Queerness and gender fluidity permeate the landscape of Japanese culture, from BL manga to onnagata in Kabuki theater (male actors who play female roles). Additionally, sexual acts among males were common in ancient Japan and a major cultural feature in the Edo period. Japan was open-minded and even, in some cases, enthusiastic about same-sex relations up until Japan opened its borders in 1859, when Japan began to adopt repressive, Victorian-era attitudes towards sexuality in response to Western influence. Though Japan’s current political stance on queerness leaves much to be desired, Japan has a surprisingly rich history colored by a generally positive outlook on sex and sexuality. 

From sex between male monks to 17th century erotica, Japan’s queer history might surprise you.

Japan gay History

5. Buddhist Monks Tolerated Homosexual Relations

In general, attitudes in early Japan towards sexuality were free and permissive. As Louis Crompton notes in Homosexuality and Civilization, “Shintoism… had no special code of morals and seems to have regarded sex as a natural phenomenon to be enjoyed with few inhibitions.” When Buddhism arrived in Japan in the seventh century, it did so against the background of these cultural norms.

For Buddhist monks, who vowed a life of celibacy in order to reach enlightenment, sexual acts in general were considered off-limits. However, homosexual sex was considered the lesser of evils. In Buddhism, women were considered to be inherently more sinful than men; by partaking in heterosexual sex, monks were considered to be defiling themselves, whereas homosexual sex was more likely to be thought of as a lapse in judgment. Especially because monks would train in isolated monasteries for several years, a little sodomy was, they supposed, bound to happen.

Crompton quotes an account from a Jesuit priest from Portugal, who arrived in Japan in the 1540s; when he visited a Zen monastery in Hakata, he was shocked to find that “the abominable vice against nature is so popular that they practice it without any feeling of shame.” Another missionary who visited Japan between 1579 and 1603 wrote that male-male relationships were “regarded so lightly that both the boys and the men who consort with them brag and talk about it openly without trying to cover it up. This is because the [priests] teach that not only is it not a sin but that it is even something quite natural and virtuous.”

4. Many Powerful Figures in Feudal Japan had Young, “Beloved Retainers”

Not unlike ancient Greece, where young boys “apprenticed” with older men, feudal Japan had a system called nanshoku. The term translates to “male colors” or “male desire,” and this practice was actually imported from China. Many samurai-class sons were sent to Buddhist monasteries to be mentored by an older monk. The younger acolyte would then learn from, and often partake in a sexual relationship with, their mentor. Gary Leupp in Male Colors: The Construction of Homosexuality in Tokugawa Japan describes nanshoku relationships as a “brotherhood contract,” and the partnership was meant to be exclusive and mutually beneficial.

This culture of nanshoku expanded outside of monasteries, where it was called wakashudo, or “the way of young men.” Buddhist education, coupled with the fact that there were far more men than women in samurai-governed cities, made for a lot of homosexual interplay. As the famous poet Saikaku Ihara famously said, “[Edo] was a city of bachelors … not unlike the monasteries of Mt. Koya.”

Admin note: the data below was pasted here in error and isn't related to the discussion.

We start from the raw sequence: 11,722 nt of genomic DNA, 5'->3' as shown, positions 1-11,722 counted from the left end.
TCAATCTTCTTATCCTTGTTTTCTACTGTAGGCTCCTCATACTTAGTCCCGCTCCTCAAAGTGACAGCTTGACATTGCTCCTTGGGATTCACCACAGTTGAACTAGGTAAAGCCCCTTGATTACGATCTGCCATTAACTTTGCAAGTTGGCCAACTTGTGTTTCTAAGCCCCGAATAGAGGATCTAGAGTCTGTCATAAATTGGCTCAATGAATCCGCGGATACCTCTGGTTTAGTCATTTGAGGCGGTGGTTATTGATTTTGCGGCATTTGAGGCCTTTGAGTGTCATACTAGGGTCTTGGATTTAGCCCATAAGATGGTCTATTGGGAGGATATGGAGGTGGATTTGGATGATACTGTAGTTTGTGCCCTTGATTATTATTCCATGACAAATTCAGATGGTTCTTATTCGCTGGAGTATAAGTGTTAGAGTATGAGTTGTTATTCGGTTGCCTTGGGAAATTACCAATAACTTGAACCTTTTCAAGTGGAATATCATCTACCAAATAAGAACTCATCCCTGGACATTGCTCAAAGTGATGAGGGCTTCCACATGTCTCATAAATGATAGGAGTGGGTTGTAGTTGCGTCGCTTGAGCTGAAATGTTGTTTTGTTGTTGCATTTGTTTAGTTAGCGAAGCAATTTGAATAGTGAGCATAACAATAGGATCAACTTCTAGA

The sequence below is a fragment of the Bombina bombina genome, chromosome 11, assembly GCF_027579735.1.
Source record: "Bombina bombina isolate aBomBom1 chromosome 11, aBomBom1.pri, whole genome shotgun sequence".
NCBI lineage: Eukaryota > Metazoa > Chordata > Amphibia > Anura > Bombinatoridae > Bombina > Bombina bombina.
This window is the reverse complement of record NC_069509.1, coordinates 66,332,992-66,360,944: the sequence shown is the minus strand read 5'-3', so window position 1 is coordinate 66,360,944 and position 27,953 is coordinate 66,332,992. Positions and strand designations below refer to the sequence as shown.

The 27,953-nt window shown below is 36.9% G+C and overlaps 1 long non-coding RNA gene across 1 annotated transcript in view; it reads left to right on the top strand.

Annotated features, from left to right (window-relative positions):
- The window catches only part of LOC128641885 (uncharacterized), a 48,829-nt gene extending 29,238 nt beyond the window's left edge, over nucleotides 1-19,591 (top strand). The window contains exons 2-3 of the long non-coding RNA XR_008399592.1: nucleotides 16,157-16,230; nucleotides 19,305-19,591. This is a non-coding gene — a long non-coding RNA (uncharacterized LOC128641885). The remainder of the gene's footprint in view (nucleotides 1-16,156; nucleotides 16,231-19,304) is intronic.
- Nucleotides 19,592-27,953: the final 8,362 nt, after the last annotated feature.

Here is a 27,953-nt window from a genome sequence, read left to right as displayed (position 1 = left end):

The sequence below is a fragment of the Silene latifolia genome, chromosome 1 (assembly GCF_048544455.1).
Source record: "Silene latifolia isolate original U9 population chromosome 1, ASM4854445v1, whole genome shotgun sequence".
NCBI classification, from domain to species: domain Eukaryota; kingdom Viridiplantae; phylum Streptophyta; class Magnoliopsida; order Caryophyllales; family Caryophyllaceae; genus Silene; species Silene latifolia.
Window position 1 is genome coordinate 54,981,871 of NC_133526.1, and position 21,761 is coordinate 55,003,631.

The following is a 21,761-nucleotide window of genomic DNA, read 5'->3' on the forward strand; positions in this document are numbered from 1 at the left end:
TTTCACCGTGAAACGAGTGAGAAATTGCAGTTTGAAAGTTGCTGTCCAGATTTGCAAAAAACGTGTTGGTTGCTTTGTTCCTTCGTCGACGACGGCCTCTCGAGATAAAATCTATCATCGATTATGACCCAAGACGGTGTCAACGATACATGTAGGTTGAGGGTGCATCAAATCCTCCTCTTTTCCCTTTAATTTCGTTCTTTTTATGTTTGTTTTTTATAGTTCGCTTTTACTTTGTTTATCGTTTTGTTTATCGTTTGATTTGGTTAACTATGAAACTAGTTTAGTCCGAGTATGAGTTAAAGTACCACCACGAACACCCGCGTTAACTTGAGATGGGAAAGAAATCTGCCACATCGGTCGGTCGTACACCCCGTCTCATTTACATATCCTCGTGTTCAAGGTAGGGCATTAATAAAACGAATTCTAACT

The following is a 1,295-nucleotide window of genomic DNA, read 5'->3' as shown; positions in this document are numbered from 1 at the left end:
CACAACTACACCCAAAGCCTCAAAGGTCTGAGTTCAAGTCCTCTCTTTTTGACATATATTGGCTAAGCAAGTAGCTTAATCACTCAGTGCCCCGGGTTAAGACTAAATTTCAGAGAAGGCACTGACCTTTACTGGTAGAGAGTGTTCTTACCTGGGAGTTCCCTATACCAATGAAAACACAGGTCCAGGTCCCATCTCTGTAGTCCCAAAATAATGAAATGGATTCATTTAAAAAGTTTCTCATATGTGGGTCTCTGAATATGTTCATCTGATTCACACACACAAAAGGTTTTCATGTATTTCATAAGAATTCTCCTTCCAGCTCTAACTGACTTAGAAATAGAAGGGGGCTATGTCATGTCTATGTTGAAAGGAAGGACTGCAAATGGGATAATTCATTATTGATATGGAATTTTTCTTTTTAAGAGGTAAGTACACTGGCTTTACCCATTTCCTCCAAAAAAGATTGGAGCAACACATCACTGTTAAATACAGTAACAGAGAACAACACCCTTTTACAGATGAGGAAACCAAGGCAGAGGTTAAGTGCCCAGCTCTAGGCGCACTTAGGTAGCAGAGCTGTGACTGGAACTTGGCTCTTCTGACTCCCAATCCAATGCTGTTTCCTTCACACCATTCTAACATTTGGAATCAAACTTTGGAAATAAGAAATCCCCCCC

Japan Queer History

3. “Mentors” Included Takeda Shingen, Tokugawa Ieyasu, Oda Nobunaga and Miyamoto Musashi

Just to name a few. As wakashudo became common among the samurai class, the term popped up in literature, often with ties to notable figures. Leupp compiled a list of over 20 powerful figures that were mentioned in the context of wakashudo mentorship.

Homosexual sex during this period of feudal Japan was also an assertion of power and dominance, with the older partner taking on the dominant role. As sexuality researcher Georgie Williams argues, gender may not have even been the primary framework through which these relationships were understood: “In Japan’s Edo period, one’s age was often a highly important factor in how the dynamic of a relationship was established, as well as social influence and authority.” And although a modern read on these wakashudo relationships can romanticize a full-on gay relationship between these famous historical figures and their vassals, many of these figures, especially daimyo and shogun who had to continue their bloodline, also had wives and concubines.

2. Male Prostitution was Commonplace in Japan Until the 19th century

Wakashudo also trickled into the middle class, with merchants taking on servant boys and apprentices. At the same time, the samurai class grew poorer and no longer able to afford full-time apprentices, and the bourgeoisie became more prominent. This made wakashudo untenable for many, and increased the demand for both male and female sex workers. Male sex work was also seen in the theaters, where kabuki actors who played female roles (onnagata) would have many admirers who paid to bed them. 

Japan Queer History

Ishigami, Aki (2015). Nihon no shunga, ehon kenkyu

1. Male Love was a Common, Widely Respected Theme in Art and Literature

In the indulgent time of the “floating world,” Edo was inundated with pleasure-seekers and art surrounding pleasure. Ihara Saikaku wrote Nanshoku Okagami (The Great Mirror of Male Love), a compilation of forty stories about the romantic relationships of samurai, monks and kabuki actors. The book is fiction, but paints an astoundingly vivid depiction of the extravagant and erotic lifestyles, including dramatic scenes of male lovers committing revenge killing or love suicides to escape a world in which they cannot be together. 

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